Wisconsin, Labor, and the Future of America

Jerome Karabel Professor of Sociology at the University of California at Berkeley This is a watershed moment for the American labor movement. Drastically weakened by decades of a corporate offensive against workers in the private sector, the labor movement is now being frontally attacked at its last stronghold: public-sector unions. If the current assault on labor — now being spearheaded by Governor Scott Walker’s push to eliminate the bargaining rights of public-sector workers in Wisconsin — succeeds, it will leave the United States as the only wealthy democratic country with little more than a shadow of a union movement. In a recent statement, Governor Walker accurately, if somewhat grandiloquently, described the stakes: “This is our moment. This is our time to change the course of history.” Public employees, just 17 percent of union members nationwide in 1973, now comprise half of all union members in the United States. The rise of public-sector unions has coincided — and partially counter-balanced — a disastrous decline of private-sector unions, which now represent just 6.9 percent of all workers in the private sector, compared to 24 percent in 1973 and roughly one-third in 1960. In sharp contrast, public-employee unions now represent 36 percent of all public-sector workers — a figure that goes a long way towards explaining why the right wing has now targeted government workers in an attempt to destroy what is left of the labor movement. Even the rise of public-sector unions has not, however, been enough to arrest a massive long-term decline in the strength of organized labor. Representing one-third of all workers in the late 1950s, unionized workers had...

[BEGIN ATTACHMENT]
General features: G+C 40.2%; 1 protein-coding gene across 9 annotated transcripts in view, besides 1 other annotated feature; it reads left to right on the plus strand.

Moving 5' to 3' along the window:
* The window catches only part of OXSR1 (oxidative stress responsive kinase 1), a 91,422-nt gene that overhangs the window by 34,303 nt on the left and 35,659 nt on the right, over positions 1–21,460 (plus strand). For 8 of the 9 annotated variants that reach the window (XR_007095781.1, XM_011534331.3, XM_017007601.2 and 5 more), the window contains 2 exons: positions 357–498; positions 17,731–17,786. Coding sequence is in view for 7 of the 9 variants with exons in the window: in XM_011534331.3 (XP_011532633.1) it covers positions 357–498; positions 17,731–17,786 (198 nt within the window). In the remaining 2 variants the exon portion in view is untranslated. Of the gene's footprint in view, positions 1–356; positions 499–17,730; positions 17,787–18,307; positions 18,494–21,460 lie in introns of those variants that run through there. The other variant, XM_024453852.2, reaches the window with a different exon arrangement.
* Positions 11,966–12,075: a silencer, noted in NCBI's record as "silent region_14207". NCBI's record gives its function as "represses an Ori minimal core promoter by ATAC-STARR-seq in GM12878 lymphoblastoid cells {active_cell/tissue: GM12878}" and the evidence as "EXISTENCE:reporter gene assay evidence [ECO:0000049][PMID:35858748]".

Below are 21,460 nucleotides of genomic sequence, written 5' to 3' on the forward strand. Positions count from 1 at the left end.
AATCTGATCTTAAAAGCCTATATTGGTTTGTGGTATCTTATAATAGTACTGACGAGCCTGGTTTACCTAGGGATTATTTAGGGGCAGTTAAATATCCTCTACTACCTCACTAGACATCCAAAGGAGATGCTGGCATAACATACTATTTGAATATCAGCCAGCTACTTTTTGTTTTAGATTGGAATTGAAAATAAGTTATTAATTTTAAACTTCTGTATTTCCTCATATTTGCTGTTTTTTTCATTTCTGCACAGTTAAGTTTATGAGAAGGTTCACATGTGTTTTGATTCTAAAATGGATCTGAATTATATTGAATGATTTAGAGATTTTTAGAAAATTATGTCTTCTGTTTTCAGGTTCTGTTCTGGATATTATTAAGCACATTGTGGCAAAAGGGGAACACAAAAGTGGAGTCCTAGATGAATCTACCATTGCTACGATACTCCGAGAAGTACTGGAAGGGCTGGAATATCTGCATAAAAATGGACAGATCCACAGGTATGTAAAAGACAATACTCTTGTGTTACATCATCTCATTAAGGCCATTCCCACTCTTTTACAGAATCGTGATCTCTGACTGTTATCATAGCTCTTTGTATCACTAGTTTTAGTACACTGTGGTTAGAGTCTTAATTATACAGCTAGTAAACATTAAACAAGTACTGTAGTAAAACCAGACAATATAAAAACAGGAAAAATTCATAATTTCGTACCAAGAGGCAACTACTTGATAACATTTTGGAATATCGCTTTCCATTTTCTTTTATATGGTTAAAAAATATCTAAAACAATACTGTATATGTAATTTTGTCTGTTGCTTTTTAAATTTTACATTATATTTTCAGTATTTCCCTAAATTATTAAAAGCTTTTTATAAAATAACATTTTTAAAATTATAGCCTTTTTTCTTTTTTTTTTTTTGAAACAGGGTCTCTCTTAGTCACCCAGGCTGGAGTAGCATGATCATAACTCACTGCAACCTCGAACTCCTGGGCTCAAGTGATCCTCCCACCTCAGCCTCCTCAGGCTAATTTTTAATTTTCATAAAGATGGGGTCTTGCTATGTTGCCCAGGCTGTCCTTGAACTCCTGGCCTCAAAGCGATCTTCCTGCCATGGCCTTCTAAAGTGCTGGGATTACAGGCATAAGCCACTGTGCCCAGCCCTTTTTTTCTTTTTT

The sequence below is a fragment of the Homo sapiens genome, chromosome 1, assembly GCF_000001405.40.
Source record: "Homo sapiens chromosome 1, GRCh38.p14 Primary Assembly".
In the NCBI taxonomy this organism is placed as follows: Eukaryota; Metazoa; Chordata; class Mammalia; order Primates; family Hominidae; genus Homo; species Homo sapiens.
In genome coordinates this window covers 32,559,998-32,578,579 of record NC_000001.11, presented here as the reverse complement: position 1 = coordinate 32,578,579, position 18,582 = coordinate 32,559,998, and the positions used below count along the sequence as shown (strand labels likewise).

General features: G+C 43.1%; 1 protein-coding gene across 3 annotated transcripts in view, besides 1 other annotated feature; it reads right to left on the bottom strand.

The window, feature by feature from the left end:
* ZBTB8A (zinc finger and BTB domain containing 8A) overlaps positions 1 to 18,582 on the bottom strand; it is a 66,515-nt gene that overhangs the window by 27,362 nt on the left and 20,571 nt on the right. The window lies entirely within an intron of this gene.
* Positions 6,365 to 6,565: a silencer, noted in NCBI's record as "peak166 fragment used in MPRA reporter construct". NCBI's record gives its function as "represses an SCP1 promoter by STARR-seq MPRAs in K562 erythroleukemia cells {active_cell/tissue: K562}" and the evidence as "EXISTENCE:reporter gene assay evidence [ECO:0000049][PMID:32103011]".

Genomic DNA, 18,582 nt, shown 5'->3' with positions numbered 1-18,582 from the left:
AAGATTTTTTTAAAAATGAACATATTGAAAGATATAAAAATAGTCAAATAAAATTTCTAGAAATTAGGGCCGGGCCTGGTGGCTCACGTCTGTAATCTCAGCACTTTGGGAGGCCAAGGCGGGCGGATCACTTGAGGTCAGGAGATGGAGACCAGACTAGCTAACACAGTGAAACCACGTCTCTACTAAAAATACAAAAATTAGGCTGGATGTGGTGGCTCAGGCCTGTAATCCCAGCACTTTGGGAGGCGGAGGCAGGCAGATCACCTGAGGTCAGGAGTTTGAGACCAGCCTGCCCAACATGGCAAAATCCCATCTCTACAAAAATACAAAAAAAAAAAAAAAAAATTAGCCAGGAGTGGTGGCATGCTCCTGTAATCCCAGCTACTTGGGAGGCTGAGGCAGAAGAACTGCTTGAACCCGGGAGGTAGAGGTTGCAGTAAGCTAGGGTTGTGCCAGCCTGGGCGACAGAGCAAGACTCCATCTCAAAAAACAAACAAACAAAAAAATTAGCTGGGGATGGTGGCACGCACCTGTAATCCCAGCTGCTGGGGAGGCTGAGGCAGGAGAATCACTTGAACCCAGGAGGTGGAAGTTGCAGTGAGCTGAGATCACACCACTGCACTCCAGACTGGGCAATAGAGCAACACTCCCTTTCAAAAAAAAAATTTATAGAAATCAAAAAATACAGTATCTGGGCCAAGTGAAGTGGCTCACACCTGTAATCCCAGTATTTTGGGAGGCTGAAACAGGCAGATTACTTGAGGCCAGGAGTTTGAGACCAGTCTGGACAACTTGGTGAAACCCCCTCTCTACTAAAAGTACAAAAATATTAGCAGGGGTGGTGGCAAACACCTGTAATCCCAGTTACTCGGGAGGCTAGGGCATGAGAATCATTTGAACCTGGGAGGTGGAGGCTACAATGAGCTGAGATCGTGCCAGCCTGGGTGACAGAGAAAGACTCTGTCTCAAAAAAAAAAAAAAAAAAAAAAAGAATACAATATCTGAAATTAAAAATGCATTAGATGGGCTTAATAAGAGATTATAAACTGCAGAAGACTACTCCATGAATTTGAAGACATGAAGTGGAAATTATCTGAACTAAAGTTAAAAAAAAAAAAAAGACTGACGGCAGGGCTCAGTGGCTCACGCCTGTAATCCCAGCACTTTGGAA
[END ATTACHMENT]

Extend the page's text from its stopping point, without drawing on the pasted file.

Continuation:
Wisconsin Gov. Walker Ginned Up Budget Shortfall To Undercut Worker Rights

Brian Beutler | February 17, 2011, 1:47PM Reprinted from TPMDC Wisconsin’s new Republican governor has framed his assault on public worker’s collective bargaining rights as a needed measure of fiscal austerity during tough times. The reality is radically different. Unlike true austerity measures — service rollbacks, furloughs, and other temporary measures that cause pain but save money — rolling back worker’s bargaining rights by itself saves almost nothing on its own. But Walker’s doing it anyhow, to knock down a barrier and allow him to cut state employee benefits immediately. Furthermore, this broadside comes less than a month after the state’s fiscal bureau — the Wisconsin equivalent of the Congressional Budget Office — concluded that Wisconsin isn’t even in need of austerity measures, and could conclude the fiscal year with a surplus. In fact, they say that the current budget shortfall is a direct result of tax cut policies Walker enacted in his first days in office. “Walker was not forced into a budget repair bill by circumstances beyond he control,” says Jack Norman, research director at the Institute for Wisconsin Future — a public interest think tank. “He wanted a budget repair bill and forced it by pushing through tax cuts… so he could rush through these other changes.” “The state of Wisconsin has not reached the point at which austerity measures are needed,” Norman adds. In a Wednesday op-ed, the Capitol Times of Madison picked up on this theme. In its Jan. 31 memo to legislators on the condition of the state’s budget, the Fiscal Bureau determined that the state will end the year with a balance...

Don’t Get Caught in a Bad Hotel

A flashmob infiltrates the Westin St. Francis hotel in San Francisco and performs an adaptation of Lady Gaga’s song “Bad Romance.” The event was organized to draw attention to a boycott called by the workers of the hotel who are fighting to win a fair contract and affordable healthcare. Lesbian Gay Bisexual Transgender Queer activists put the song and dance together as a creative way to tell the hundreds of thousands of LGBTQ people from all over the country coming to San Francsico in June for Pride to stay out of the boycotted hotels. To learn more about how to honor the boycott and support the workers visit: http://www.sleepwiththerightpeople.org http://www.hotelworkersrising.org/Hot… this event was organized by: San Francsico Pride at Work / HAVOQ http://www.sfprideatwork.org One Struggle One Fight http://tinyurl.com/OSOFfbpage The Brass Liberation Orchestra http://brassliberation.org Filmed by: Regan Brashear, Jeff Boyette, Kesh Singh, Hermez Flores and Jamie LeJeune Edited by: Jamie...

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